Transporting the next generation of CO2 for carbon capture and storage: The impact of impurities on supercritical CO2 pipelines

P.N. Seevam, J.M. Race, M.J. Downie, P. Hopkins

Research output: Contribution to conferencePaper

42 Citations (Scopus)

Abstract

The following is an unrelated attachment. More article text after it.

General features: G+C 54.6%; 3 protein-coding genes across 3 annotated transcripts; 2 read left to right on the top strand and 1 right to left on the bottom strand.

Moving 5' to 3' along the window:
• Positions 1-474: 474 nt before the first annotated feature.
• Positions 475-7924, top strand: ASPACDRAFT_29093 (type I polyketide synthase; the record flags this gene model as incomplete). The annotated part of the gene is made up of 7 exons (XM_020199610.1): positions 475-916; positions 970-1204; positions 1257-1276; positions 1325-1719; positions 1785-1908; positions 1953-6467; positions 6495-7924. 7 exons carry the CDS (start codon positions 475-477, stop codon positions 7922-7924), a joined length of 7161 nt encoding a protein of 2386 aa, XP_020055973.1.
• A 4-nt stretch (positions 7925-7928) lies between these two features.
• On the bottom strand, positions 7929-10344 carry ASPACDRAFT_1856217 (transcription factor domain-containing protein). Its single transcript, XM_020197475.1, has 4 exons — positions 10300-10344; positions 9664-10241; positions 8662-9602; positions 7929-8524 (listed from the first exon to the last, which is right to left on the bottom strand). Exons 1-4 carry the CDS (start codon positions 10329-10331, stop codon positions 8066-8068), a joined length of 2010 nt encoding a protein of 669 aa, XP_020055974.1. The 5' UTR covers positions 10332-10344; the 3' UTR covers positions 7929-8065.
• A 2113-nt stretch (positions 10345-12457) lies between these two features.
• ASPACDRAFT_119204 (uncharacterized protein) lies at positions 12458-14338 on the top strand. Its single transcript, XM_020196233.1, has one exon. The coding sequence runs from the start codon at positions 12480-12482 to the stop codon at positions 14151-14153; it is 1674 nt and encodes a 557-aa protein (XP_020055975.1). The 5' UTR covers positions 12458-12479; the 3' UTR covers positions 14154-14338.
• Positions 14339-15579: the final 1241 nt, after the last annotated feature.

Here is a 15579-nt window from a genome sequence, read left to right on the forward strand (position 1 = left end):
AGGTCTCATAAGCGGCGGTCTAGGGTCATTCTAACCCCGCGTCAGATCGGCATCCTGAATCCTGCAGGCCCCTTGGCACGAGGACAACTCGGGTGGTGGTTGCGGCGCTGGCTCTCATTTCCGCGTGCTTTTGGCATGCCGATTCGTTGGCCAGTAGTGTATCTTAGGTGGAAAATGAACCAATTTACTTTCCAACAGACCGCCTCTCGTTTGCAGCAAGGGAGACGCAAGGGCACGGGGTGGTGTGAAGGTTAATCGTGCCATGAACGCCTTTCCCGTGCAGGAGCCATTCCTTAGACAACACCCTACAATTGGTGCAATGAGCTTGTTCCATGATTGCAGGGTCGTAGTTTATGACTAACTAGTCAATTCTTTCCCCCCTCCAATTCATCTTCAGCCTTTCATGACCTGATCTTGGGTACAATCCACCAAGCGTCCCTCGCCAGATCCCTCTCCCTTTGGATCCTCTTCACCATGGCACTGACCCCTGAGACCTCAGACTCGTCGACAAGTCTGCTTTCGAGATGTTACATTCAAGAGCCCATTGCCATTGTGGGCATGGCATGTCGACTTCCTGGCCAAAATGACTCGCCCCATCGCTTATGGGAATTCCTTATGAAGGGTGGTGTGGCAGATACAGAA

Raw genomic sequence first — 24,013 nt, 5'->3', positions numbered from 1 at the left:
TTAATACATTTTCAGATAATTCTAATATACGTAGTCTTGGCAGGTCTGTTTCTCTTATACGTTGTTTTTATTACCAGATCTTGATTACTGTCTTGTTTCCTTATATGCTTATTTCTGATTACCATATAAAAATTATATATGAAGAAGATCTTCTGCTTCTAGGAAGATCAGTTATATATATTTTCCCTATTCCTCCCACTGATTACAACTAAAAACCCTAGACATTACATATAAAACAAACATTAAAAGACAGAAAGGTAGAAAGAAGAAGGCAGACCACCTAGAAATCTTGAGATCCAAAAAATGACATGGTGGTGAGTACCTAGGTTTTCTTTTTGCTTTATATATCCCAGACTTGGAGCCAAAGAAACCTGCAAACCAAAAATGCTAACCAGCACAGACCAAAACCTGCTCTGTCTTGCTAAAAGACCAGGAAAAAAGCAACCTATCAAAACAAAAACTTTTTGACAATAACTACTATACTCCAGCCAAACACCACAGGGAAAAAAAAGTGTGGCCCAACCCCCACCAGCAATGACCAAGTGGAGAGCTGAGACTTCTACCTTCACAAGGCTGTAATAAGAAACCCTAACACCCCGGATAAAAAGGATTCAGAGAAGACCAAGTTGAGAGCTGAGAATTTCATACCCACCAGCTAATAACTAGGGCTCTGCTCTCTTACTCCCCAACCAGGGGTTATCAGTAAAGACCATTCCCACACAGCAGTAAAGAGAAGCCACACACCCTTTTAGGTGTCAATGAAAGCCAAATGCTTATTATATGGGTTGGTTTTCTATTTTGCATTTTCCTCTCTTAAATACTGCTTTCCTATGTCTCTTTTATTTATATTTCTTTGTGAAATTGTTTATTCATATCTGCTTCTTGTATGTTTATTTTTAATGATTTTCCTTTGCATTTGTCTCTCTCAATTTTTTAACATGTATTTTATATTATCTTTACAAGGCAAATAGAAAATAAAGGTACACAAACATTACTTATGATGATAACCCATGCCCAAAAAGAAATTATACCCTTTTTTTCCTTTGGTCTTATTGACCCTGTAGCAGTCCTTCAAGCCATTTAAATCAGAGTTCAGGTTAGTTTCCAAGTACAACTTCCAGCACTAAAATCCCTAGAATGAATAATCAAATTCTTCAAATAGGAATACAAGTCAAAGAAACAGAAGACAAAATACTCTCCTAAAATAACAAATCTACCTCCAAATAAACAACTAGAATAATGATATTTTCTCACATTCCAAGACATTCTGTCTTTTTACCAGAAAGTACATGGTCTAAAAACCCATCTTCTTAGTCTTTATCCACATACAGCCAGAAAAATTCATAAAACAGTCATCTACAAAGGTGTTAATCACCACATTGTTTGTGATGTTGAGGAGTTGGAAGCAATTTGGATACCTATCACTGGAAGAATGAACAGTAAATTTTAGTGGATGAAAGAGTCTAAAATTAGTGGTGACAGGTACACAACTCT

Climate change has been attributed to greenhouse gases with carbon dioxide (C02) being the major contributor. Most of these C02 emissions originate from the burning of fossil fuels (e.g. power plants). Governments and industry worldwide are now proposing to capture C02 from their power plants and either store it in depleted reservoirs or saline aquifers ('Carbon Capture and Storage1 CCS) or use it for 'Enhanced Oil Recovery' (EOR) in depleting oil and gas fields. The capture of this anthropogenic (man made sources of C02) C02 will mitigate global warming and possibly reduce the impact of climate change. The United States has over 30 years experience with the transportation of carbon dioxide by pipeline mainly from naturally occurring relatively pure C02 sources for onshore EOR. CCS projects differ significantly from this past experience as they will be focusing on anthropogenic sources from major polluters such as fossil fuel power plants and the necessary C02 transport infrastructure will involve both long distance onshore and offshore pipelines. Also the fossil fuel power plants will produce C02 with varying combinations of impurities depending on the capture technology used. CO 2 pipelines have never been designed for these differing conditions; therefore CCS will introduce a new generation of C02 for transport. Application of current design procedures to the new generation pipelines is likely to yield an over-designed pipeline facility with excessive investment and operating cost. In particular the presence of impurities has a significant impact on the physical properties of the transported C02 which affects: pipeline design; compressor/pump power; repressurisationdistance; pipeline capacity. These impurities could also have implications in the fracture control of the pipeline. All these effects have direct implications for both the technical and economic feasibility of developing a carbon dioxide transport infrastructure onshore and offshore. This paper compares and contrasts the current experience of transporting C02 onshore with the proposed transport onshore and offshore for CCS. It covers studies on the effect of physical and transport properties (hydraulics) on key technical aspects of pipeline transportation and the implications for designing and operating a pipeline for C02 containing impurities. The studies reported in the paper have significant implications for future C02 transportation and highlight a number of knowledge gaps that will have to be filled to allow for the efficient and economic design of pipelines for this 'next' generation of anthropogenic C02.